One of the first concepts I learned when I began studying astrology was the idea of the twelve houses. Simply put, there is a kind of snapshot taken of the sky above and beneath the earth at the moment we are born. It contains the twelve constellations of the zodiac, the moon and the sun, and the eight remaining planets other than earth. Yes, astrologers still count Pluto; in fact, he is rather important. This snapshot becomes what is known as the natal chart, and it offers a blueprint of the energetic forces that we will carry with us throughout the remainder of our lives. It is divided into twelve different sections, with each one representing a certain area of our psyche and life experiences. Knowing a client’s exact birth time is crucial to astrologers because it informs us as to which constellation was coming up over the eastern horizon at that particular moment. This section of the sky is known as the first house, or the rising sign, and it sets the house placements for the remainder of the chart. The first house is the lens through which we interact with the world, and in the other houses we find things like our childhood experiences, our deep interpersonal relationships, our career and public selves, and our friendships, just to name a few of them. As with everything else in astrology, none of these house meanings were determined randomly, and have no origin in pop culture, but rather they were based on an ancient methodology that arose from a complex blend of the observable sky and corresponding mathematical calculations, as well as the principles of Greek philosophy and mythological stories. The natal chart can offer us insight into who we are as individuals by highlighting our strengths and challenges, and by helping us to understand why we behave and react in the ways in which we do. It is meant to be a tool of self-illumination, nothing more, and certainly nothing less.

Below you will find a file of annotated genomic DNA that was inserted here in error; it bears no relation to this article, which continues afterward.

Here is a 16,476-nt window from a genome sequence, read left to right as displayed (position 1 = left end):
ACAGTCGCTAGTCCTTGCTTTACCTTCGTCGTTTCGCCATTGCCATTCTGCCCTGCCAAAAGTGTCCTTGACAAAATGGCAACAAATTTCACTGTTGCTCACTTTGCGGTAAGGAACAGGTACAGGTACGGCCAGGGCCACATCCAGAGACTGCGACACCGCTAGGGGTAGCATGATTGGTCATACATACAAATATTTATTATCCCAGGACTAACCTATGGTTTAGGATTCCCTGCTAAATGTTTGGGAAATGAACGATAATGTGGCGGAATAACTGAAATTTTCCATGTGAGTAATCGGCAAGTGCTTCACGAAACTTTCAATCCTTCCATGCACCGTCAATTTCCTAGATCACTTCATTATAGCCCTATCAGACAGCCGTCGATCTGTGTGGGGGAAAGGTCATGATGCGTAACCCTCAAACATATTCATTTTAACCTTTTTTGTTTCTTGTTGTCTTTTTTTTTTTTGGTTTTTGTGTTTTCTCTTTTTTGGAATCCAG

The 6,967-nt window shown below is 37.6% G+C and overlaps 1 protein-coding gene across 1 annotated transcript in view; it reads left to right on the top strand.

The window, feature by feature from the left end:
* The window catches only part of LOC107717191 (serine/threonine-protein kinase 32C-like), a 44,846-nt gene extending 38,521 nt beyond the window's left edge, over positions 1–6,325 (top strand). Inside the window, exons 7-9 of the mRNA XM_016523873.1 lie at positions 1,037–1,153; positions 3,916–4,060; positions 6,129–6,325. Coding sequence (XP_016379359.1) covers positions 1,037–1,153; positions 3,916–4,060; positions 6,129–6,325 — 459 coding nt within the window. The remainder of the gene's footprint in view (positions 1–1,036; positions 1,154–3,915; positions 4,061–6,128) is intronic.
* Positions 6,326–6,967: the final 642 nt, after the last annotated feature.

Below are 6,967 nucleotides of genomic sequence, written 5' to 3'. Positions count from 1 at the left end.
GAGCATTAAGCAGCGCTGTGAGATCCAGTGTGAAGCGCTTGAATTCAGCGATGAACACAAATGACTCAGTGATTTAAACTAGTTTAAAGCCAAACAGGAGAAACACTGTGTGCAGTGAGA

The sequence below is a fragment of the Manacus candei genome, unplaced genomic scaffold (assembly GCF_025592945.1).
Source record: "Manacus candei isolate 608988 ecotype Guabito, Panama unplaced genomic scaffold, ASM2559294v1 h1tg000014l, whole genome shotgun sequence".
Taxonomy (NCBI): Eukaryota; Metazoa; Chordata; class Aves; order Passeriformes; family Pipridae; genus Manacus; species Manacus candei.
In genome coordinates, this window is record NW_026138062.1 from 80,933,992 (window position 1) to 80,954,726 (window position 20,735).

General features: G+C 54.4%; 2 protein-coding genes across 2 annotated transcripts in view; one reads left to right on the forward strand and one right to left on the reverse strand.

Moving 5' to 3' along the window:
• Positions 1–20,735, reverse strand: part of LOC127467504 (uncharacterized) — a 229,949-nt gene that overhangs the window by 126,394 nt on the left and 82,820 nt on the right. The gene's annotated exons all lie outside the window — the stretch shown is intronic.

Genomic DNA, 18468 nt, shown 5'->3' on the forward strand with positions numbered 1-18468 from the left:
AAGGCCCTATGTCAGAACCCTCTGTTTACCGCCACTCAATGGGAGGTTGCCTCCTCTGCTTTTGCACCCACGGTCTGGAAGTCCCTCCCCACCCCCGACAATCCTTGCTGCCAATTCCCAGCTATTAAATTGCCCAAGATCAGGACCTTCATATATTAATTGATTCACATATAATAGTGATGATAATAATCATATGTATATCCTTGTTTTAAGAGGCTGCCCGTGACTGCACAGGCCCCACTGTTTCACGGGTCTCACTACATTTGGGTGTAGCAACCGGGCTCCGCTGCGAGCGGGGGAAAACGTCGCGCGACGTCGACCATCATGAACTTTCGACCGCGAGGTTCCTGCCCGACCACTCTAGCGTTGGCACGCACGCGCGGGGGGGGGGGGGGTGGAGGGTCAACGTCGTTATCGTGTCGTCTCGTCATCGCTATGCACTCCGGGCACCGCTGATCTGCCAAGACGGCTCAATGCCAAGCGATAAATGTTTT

Some of the houses have topics that are crystal clear and simple to comprehend, while others are murkier and do not lend themselves to easy interpretation. One of the most difficult houses in the chart is the twelfth, a shadow-filled place that corresponds time wise to the two hours we spend in that liminal space just before we are born. For very specific reasons, the ancient Greeks assigned the topics of isolation, imprisonment, and hidden enemies here, which translate, in terms of modern astrology, into themes related to the deep subconscious mind. I’m sure it comes as no surprise to anyone reading that this is the house that fascinates me the most. To make matters even more interesting, it is said that while the twelfth house can represent the ways in which we may become lost, it can just as easily offer us a means of finding our way back, so long as we learn to navigate our way through it. What exactly does that mean? An understanding of our twelfth house helps us to confront the ways in which we seek escape or refuge from the things that trouble or overwhelm us. I recently came across an extension of this idea that suggests that it’s also fair to view this house as the place where we hold unresolved matters. This makes a great deal of sense to me. What’s more troubling or overwhelming than the things we continue to push farther and farther down in the hopes that we can somehow keep them locked away? Not very much, right?